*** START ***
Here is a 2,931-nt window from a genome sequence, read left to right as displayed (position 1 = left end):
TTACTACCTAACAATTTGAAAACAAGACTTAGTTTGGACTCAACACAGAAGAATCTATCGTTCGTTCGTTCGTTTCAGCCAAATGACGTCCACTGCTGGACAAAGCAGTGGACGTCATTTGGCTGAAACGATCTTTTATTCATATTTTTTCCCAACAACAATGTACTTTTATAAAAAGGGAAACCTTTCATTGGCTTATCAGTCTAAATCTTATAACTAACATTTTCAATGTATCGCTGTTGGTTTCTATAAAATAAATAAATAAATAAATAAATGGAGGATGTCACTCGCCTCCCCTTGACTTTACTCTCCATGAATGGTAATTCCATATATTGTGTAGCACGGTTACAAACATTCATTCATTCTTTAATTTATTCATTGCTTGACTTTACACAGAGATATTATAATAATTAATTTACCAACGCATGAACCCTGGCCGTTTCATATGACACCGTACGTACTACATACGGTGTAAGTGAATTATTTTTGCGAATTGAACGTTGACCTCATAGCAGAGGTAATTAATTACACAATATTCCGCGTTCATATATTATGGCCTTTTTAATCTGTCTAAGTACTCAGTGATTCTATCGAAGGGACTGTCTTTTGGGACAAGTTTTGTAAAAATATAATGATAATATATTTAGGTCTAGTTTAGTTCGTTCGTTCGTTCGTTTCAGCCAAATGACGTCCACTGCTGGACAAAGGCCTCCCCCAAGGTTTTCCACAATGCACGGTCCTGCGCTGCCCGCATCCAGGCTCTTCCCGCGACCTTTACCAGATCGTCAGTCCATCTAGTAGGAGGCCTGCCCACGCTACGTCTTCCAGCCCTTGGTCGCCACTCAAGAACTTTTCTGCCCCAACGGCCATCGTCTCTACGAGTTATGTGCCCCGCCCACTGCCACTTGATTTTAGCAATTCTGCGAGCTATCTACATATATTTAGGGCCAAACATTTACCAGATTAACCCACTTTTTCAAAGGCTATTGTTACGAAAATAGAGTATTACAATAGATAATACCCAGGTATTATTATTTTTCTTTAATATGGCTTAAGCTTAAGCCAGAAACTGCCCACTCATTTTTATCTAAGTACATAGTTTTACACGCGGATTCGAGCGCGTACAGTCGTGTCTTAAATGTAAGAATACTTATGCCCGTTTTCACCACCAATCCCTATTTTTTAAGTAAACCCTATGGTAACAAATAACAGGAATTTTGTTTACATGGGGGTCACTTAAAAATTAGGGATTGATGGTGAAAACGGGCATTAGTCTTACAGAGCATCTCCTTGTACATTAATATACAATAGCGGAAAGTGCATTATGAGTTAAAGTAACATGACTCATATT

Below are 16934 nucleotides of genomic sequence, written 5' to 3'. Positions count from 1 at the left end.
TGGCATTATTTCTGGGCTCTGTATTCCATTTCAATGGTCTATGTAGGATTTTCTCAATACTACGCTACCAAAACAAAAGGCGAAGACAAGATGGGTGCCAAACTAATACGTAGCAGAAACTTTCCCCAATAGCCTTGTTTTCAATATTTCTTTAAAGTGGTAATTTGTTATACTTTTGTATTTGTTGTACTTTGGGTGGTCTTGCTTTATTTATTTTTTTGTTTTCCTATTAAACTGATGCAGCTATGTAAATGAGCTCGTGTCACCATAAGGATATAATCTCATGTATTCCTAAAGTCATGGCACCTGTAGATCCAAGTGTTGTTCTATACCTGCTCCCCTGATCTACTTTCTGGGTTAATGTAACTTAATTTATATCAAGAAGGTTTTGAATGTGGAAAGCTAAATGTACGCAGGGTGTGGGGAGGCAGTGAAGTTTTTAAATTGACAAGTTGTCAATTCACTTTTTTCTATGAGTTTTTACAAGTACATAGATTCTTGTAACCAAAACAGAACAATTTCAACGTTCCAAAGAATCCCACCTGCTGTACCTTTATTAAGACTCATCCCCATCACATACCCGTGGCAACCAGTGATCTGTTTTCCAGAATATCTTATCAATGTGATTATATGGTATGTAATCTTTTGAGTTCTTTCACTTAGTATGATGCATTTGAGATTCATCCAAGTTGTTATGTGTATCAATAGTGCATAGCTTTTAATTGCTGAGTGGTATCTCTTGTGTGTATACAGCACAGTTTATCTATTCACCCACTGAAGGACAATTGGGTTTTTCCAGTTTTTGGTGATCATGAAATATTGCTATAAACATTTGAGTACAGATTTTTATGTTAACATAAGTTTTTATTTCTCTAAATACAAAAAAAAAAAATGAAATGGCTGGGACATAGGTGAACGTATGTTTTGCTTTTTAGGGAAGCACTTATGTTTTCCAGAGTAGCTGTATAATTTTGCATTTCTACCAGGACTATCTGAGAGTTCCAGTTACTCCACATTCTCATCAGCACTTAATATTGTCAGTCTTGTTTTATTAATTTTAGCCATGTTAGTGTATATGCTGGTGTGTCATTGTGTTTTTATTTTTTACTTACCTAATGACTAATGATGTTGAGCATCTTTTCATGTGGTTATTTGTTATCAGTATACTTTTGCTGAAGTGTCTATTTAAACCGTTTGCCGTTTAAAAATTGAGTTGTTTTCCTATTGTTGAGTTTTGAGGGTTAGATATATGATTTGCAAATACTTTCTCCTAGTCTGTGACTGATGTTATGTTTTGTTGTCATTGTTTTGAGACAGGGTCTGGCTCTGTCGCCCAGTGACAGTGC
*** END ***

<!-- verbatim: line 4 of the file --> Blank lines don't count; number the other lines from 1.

TGGCATTATTTCTGGGCTCTGTATTCCATTTCAATGGTCTATGTAGGATTTTCTCAATACTACGCTACCAAAACAAAAGGCGAAGACAAGATGGGTGCCAAACTAATACGTAGCAGAAACTTTCCCCAATAGCCTTGTTTTCAATATTTCTTTAAAGTGGTAATTTGTTATACTTTTGTATTTGTTGTACTTTGGGTGGTCTTGCTTTATTTATTTTTTTGTTTTCCTATTAAACTGATGCAGCTATGTAAATGAGCTCGTGTCACCATAAGGATATAATCTCATGTATTCCTAAAGTCATGGCACCTGTAGATCCAAGTGTTGTTCTATACCTGCTCCCCTGATCTACTTTCTGGGTTAATGTAACTTAATTTATATCAAGAAGGTTTTGAATGTGGAAAGCTAAATGTACGCAGGGTGTGGGGAGGCAGTGAAGTTTTTAAATTGACAAGTTGTCAATTCACTTTTTTCTATGAGTTTTTACAAGTACATAGATTCTTGTAACCAAAACAGAACAATTTCAACGTTCCAAAGAATCCCACCTGCTGTACCTTTATTAAGACTCATCCCCATCACATACCCGTGGCAACCAGTGATCTGTTTTCCAGAATATCTTATCAATGTGATTATATGGTATGTAATCTTTTGAGTTCTTTCACTTAGTATGATGCATTTGAGATTCATCCAAGTTGTTATGTGTATCAATAGTGCATAGCTTTTAATTGCTGAGTGGTATCTCTTGTGTGTATACAGCACAGTTTATCTATTCACCCACTGAAGGACAATTGGGTTTTTCCAGTTTTTGGTGATCATGAAATATTGCTATAAACATTTGAGTACAGATTTTTATGTTAACATAAGTTTTTATTTCTCTAAATACAAAAAAAAAAAATGAAATGGCTGGGACATAGGTGAACGTATGTTTTGCTTTTTAGGGAAGCACTTATGTTTTCCAGAGTAGCTGTATAATTTTGCATTTCTACCAGGACTATCTGAGAGTTCCAGTTACTCCACATTCTCATCAGCACTTAATATTGTCAGTCTTGTTTTATTAATTTTAGCCATGTTAGTGTATATGCTGGTGTGTCATTGTGTTTTTATTTTTTACTTACCTAATGACTAATGATGTTGAGCATCTTTTCATGTGGTTATTTGTTATCAGTATACTTTTGCTGAAGTGTCTATTTAAACCGTTTGCCGTTTAAAAATTGAGTTGTTTTCCTATTGTTGAGTTTTGAGGGTTAGATATATGATTTGCAAATACTTTCTCCTAGTCTGTGACTGATGTTATGTTTTGTTGTCATTGTTTTGAGACAGGGTCTGGCTCTGTCGCCCAGTGACAGTGC